Taste-testing the effects of Pichit sheets.
You can find sashimi for sale at every supermarket in Japan, and the quality is usually pretty good. Not necessarily great, but good.
Great sashimi was exactly what our Japanese-language reporter Miho Kozuki was craving. Luckily, she had a secret weapon: Pichit.
OK, so maybe it’s not really a secret weapon, since the specially treated plastic wrap has been getting a lot of attention on social media recently. But the rumors of Pichit’s flavor-boosting powers had Miho feeling like she had a strong ally on her side as she pulled out a sheet.
According to its packaging, Pichit is supposed to condense the sashimi’s flavor and umami notes, while simultaneously eliminating any odors. It does this in two ways. First, the sheet draws moisture excess moisture out of whatever you’ve wrapped up in it. As we learned talking to a sashimi expert with decades of experience in the restaurant industry, if you have too much water, or worse, ice crystals, in a cut of fish, it’ll dilute the flavor and overly stiffen the texture. Second, Pichit is treated with starch syrup and seaweed extract, simulating the effects of kombujime, a method of preparing sashimi by sandwiching it between kelp leaves.
Using the sheet is a snap. First, Miho patted and wiped down some of her supermarket-bought sashimi with a paper towel.
Then she laid them out on the sheet…
…and folded the sheet over them. The Pichit sheet started drawing out moisture right away, forming a seal around the sashimi pieces as it did so.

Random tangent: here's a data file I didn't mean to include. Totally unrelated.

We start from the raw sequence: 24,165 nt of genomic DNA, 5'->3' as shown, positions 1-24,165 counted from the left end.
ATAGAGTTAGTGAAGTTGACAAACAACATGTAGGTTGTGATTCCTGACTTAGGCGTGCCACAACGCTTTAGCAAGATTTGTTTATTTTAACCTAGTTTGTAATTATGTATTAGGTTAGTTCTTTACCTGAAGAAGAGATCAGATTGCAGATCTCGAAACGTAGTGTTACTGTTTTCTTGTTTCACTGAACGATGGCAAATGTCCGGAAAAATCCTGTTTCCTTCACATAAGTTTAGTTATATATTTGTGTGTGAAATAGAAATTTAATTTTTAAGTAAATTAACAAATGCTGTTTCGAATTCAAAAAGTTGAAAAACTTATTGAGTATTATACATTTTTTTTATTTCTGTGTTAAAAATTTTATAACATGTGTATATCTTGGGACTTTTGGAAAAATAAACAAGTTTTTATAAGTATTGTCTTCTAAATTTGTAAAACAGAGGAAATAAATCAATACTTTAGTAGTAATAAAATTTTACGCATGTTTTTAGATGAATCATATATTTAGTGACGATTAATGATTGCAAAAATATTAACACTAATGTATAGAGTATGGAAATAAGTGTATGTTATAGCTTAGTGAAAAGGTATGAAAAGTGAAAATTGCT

Now Miho put the sashimi in her refrigerator while the sheet did its thing, and when she took it back out two and half hours later, it had been transformed!
For the sake of a taste-test comparison, Miho had put half of her sashimi into a Pichit sheet, and left the other half un-Pichit-ified, and they were now looking very different from each other.
▼ Left: Pichit sashimi
Right: Non-Pichit sashimi
Since the package had said the sheets eliminate odors, Miho performed a sniff test first, but she didn’t really notice a difference between the two. Maybe that was because her sashimi was still pretty fresh from the market, and it didn’t really have any smell to it to begin with at this point.
But the flavor? There Miho noticed a big difference, and the Pichit-treated sashimi was far and away the better tasting. Again, that’s not to say the no-treated pieces were bad, but the ones that had spent time wrapped in the sheet were a lot more flavorful and didn’t have even a hint of sogginess to water down the taste. “It feels like they have twice as much umami as the regular pieces.” Miho says.
Prices for Pichit vary by store/seller, but Amazon has 32-sheet rolls for 2,048 yen (US$15.30). The only thing to be careful of is that because it removes moisture, Pichit isn’t such a good match for more succulent, extra-fatty types of sashimi, like otoro (extra-fatty tuna). But for things like maguro (regular tuna) or yellowtail, Miho thinks this is an affordable luxury upgrade that’s well worth it